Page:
Oral arguments over the constitutionality of Illinois' 2013 pension reform law began at the Illinois Supreme Court on Wednesday afternoon.
Arguing on behalf of the state, Solicitor General Carolyn E. Shapiro said the pension clause in the Illinois Constitution “explicitly creates a contractual relationship” and “like all contracts” can be “altered” in times of crisis.
Attorney Gino DiVito rejected that argument on behalf of the plaintiffs, stating the pension clause is a “stand-alone independent provision, not part of a contract clause (and) subject to no exceptions.”
In November, Sangamon County Circuit Court Judge John Belz sided with employee and retiree organizations that argued the 2013 pension law violates the state's constitutional clause that pension benefits “shall not be diminished or impaired.”
Illinois Attorney General Lisa Madigan's office appealed Mr. Belz's ruling to the state Supreme Court on Nov. 26 arguing the law is a “reasonable and lawful response” to the state's pension funding crisis.
Sean Smoot, attorney for one of the plaintiffs, We Are One Illinois, predicts the justices could reach a decision by the end of May.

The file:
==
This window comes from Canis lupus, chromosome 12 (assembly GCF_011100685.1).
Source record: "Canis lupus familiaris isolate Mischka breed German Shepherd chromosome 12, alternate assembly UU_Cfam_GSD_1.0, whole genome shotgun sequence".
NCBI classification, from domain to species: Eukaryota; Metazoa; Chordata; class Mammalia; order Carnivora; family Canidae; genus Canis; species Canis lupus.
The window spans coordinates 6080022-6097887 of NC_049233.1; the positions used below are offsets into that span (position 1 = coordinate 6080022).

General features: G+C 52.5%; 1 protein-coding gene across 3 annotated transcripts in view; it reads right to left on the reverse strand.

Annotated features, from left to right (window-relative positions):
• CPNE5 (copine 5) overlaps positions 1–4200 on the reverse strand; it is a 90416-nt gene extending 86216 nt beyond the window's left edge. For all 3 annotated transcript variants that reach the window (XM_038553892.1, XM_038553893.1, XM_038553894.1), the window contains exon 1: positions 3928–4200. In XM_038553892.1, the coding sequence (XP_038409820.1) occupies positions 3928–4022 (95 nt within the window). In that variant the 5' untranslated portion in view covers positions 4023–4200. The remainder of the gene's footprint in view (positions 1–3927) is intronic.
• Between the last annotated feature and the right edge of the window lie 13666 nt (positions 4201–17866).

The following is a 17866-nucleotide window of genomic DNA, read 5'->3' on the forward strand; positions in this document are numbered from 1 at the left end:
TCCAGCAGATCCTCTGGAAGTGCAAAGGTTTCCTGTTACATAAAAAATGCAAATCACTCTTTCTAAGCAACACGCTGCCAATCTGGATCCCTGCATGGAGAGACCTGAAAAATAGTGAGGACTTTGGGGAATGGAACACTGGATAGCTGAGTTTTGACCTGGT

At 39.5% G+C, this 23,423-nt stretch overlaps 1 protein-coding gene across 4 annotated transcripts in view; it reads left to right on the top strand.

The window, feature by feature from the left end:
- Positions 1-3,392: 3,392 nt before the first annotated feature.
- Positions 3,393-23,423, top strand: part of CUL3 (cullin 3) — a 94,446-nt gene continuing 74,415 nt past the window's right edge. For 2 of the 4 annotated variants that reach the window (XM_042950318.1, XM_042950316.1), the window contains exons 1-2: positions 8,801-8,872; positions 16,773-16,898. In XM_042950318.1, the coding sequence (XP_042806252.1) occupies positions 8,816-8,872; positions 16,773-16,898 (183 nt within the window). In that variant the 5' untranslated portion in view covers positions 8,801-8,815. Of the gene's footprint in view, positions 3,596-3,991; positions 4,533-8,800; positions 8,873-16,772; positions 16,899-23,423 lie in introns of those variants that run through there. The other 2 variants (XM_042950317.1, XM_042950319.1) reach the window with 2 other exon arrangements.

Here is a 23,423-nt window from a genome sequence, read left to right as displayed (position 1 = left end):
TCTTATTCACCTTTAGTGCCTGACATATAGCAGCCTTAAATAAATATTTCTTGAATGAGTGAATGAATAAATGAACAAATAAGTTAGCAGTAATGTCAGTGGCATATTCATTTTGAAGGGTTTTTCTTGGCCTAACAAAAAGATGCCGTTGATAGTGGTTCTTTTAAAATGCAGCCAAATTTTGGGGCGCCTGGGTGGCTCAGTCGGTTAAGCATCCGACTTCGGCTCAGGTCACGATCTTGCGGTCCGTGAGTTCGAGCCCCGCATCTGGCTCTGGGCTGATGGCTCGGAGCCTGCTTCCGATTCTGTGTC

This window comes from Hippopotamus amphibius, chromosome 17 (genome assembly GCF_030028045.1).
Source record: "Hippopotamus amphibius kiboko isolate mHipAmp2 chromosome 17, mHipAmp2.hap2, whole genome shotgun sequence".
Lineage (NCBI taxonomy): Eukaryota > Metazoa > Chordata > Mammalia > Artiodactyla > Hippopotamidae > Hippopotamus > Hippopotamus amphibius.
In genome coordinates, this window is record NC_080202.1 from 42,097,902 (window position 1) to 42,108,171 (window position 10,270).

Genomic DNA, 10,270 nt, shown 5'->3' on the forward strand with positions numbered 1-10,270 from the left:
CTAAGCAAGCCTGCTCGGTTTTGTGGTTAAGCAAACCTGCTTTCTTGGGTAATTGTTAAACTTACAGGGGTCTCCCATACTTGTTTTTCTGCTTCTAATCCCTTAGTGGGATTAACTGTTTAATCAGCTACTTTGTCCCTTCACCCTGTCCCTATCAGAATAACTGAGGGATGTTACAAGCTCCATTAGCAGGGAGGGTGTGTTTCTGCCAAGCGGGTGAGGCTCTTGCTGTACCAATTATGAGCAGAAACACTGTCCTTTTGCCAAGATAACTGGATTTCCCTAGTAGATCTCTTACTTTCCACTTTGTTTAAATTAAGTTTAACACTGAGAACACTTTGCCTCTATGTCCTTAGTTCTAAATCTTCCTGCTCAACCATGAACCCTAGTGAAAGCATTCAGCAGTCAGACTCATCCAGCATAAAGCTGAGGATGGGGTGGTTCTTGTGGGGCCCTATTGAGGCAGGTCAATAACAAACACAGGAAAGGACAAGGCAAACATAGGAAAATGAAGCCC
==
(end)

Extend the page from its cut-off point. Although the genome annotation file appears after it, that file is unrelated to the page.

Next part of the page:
The pension law, which was signed by then-Gov. Pat Quinn on Dec. 5, 2013, is aimed at bringing the state's retirement systems to full funding and reducing contributions by roughly $145 billion over the next 30 years by lowering cost-of-living adjustments, capping pensionable salaries and raising retirement ages. The law also decreases employee contributions by one percentage point and creates a defined contribution plan for a portion of employees.
Inadequate state contributions were a major contributor to the state's more than $100 billion pension funding shortfall, according to report released last month from the state Commission on Government Forecasting and Accountability. Justice Robert Thomas asked Ms. Shapiro Wednesday whether the state created its own pension problems. Ms. Shapiro said if the concern is “what the state should have done differently, that's a question for the circuit court on remand.”
The 2013 pension law was slated to go into effect June 1, 2014, but was put on hold to determine its constitutionality.
If the law is upheld, state pension contributions in fiscal year 2016 could be reduced by roughly $1 billion. The state's budget process for fiscal year 2016 ends May 31, 2015.
Some union officials point to an earlier state Supreme Court ruling on retiree health-care benefits as an omen for the Illinois pension reform lawsuits. In July, the Illinois Supreme Court ruled health insurance premium subsidies for retired state employees are “a benefit of membership in a pension or retirement system” and as a result “are constitutionally protected from any diminishment or impairment.”